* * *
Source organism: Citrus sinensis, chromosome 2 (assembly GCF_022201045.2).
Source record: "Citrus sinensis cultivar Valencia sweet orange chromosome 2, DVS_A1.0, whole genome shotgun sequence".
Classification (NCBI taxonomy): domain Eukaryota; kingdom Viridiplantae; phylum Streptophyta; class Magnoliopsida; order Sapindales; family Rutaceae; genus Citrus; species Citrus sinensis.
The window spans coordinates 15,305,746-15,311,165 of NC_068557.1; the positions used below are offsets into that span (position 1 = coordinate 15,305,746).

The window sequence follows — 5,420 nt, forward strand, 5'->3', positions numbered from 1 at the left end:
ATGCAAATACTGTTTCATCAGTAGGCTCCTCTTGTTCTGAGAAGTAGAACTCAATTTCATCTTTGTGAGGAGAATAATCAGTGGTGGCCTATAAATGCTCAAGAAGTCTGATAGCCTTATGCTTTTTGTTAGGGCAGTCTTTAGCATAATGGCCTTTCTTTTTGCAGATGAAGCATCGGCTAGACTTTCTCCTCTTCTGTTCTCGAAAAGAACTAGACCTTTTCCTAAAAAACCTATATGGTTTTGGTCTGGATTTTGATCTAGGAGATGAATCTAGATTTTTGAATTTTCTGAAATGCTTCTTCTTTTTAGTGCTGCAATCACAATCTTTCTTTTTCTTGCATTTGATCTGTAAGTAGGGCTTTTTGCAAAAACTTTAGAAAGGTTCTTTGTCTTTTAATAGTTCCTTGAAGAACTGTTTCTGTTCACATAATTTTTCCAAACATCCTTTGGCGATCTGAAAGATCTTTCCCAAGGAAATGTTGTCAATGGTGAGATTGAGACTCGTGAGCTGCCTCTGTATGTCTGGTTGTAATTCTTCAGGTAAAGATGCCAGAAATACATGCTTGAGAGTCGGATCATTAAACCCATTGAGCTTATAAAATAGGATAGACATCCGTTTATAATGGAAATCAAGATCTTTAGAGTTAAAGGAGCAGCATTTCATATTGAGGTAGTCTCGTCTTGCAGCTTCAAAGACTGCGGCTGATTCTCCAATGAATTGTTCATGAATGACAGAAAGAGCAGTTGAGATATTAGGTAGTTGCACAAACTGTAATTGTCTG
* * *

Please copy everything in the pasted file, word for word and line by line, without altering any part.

Source organism: Citrus sinensis, chromosome 2 (assembly GCF_022201045.2).
Source record: "Citrus sinensis cultivar Valencia sweet orange chromosome 2, DVS_A1.0, whole genome shotgun sequence".
Classification (NCBI taxonomy): domain Eukaryota; kingdom Viridiplantae; phylum Streptophyta; class Magnoliopsida; order Sapindales; family Rutaceae; genus Citrus; species Citrus sinensis.
The window spans coordinates 15,305,746-15,311,165 of NC_068557.1; the positions used below are offsets into that span (position 1 = coordinate 15,305,746).

The window sequence follows — 5,420 nt, forward strand, 5'->3', positions numbered from 1 at the left end:
ATGCAAATACTGTTTCATCAGTAGGCTCCTCTTGTTCTGAGAAGTAGAACTCAATTTCATCTTTGTGAGGAGAATAATCAGTGGTGGCCTATAAATGCTCAAGAAGTCTGATAGCCTTATGCTTTTTGTTAGGGCAGTCTTTAGCATAATGGCCTTTCTTTTTGCAGATGAAGCATCGGCTAGACTTTCTCCTCTTCTGTTCTCGAAAAGAACTAGACCTTTTCCTAAAAAACCTATATGGTTTTGGTCTGGATTTTGATCTAGGAGATGAATCTAGATTTTTGAATTTTCTGAAATGCTTCTTCTTTTTAGTGCTGCAATCACAATCTTTCTTTTTCTTGCATTTGATCTGTAAGTAGGGCTTTTTGCAAAAACTTTAGAAAGGTTCTTTGTCTTTTAATAGTTCCTTGAAGAACTGTTTCTGTTCACATAATTTTTCCAAACATCCTTTGGCGATCTGAAAGATCTTTCCCAAGGAAATGTTGTCAATGGTGAGATTGAGACTCGTGAGCTGCCTCTGTATGTCTGGTTGTAATTCTTCAGGTAAAGATGCCAGAAATACATGCTTGAGAGTCGGATCATTAAACCCATTGAGCTTATAAAATAGGATAGACATCCGTTTATAATGGAAATCAAGATCTTTAGAGTTAAAGGAGCAGCATTTCATATTGAGGTAGTCTCGTCTTGCAGCTTCAAAGACTGCGGCTGATTCTCCAATGAATTGTTCATGAATGACAGAAAGAGCAGTTGAGATATTAGGTAGTTGCACAAACTGTAATTGTCTG